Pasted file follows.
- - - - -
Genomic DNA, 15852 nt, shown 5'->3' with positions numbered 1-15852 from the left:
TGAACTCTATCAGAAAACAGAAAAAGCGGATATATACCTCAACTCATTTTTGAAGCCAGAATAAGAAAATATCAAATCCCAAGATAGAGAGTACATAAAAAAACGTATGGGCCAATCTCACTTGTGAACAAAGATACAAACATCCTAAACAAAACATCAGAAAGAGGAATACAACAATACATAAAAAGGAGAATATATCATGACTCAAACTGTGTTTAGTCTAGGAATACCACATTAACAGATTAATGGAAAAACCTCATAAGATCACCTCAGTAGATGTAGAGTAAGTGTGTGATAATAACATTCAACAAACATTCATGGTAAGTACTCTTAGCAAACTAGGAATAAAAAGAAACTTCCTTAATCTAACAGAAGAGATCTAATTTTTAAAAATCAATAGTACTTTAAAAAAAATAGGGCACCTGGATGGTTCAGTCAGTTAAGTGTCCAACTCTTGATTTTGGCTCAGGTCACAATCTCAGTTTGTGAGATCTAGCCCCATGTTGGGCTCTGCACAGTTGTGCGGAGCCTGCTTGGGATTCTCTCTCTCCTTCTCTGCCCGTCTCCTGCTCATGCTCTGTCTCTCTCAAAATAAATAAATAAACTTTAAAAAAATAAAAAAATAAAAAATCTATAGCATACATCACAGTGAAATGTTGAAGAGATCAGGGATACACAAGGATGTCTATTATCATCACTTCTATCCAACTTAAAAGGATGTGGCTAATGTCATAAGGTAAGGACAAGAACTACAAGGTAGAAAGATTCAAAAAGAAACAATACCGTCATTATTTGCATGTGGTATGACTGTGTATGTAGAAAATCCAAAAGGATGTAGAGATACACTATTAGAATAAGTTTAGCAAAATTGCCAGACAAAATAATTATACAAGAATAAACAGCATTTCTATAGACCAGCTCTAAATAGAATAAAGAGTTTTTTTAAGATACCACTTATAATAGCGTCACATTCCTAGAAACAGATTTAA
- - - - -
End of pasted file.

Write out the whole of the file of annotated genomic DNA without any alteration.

Genomic DNA, 15852 nt, shown 5'->3' with positions numbered 1-15852 from the left:
TGAACTCTATCAGAAAACAGAAAAAGCGGATATATACCTCAACTCATTTTTGAAGCCAGAATAAGAAAATATCAAATCCCAAGATAGAGAGTACATAAAAAAACGTATGGGCCAATCTCACTTGTGAACAAAGATACAAACATCCTAAACAAAACATCAGAAAGAGGAATACAACAATACATAAAAAGGAGAATATATCATGACTCAAACTGTGTTTAGTCTAGGAATACCACATTAACAGATTAATGGAAAAACCTCATAAGATCACCTCAGTAGATGTAGAGTAAGTGTGTGATAATAACATTCAACAAACATTCATGGTAAGTACTCTTAGCAAACTAGGAATAAAAAGAAACTTCCTTAATCTAACAGAAGAGATCTAATTTTTAAAAATCAATAGTACTTTAAAAAAAATAGGGCACCTGGATGGTTCAGTCAGTTAAGTGTCCAACTCTTGATTTTGGCTCAGGTCACAATCTCAGTTTGTGAGATCTAGCCCCATGTTGGGCTCTGCACAGTTGTGCGGAGCCTGCTTGGGATTCTCTCTCTCCTTCTCTGCCCGTCTCCTGCTCATGCTCTGTCTCTCTCAAAATAAATAAATAAACTTTAAAAAAATAAAAAAATAAAAAATCTATAGCATACATCACAGTGAAATGTTGAAGAGATCAGGGATACACAAGGATGTCTATTATCATCACTTCTATCCAACTTAAAAGGATGTGGCTAATGTCATAAGGTAAGGACAAGAACTACAAGGTAGAAAGATTCAAAAAGAAACAATACCGTCATTATTTGCATGTGGTATGACTGTGTATGTAGAAAATCCAAAAGGATGTAGAGATACACTATTAGAATAAGTTTAGCAAAATTGCCAGACAAAATAATTATACAAGAATAAACAGCATTTCTATAGACCAGCTCTAAATAGAATAAAGAGTTTTTTTAAGATACCACTTATAATAGCGTCACATTCCTAGAAACAGATTTAA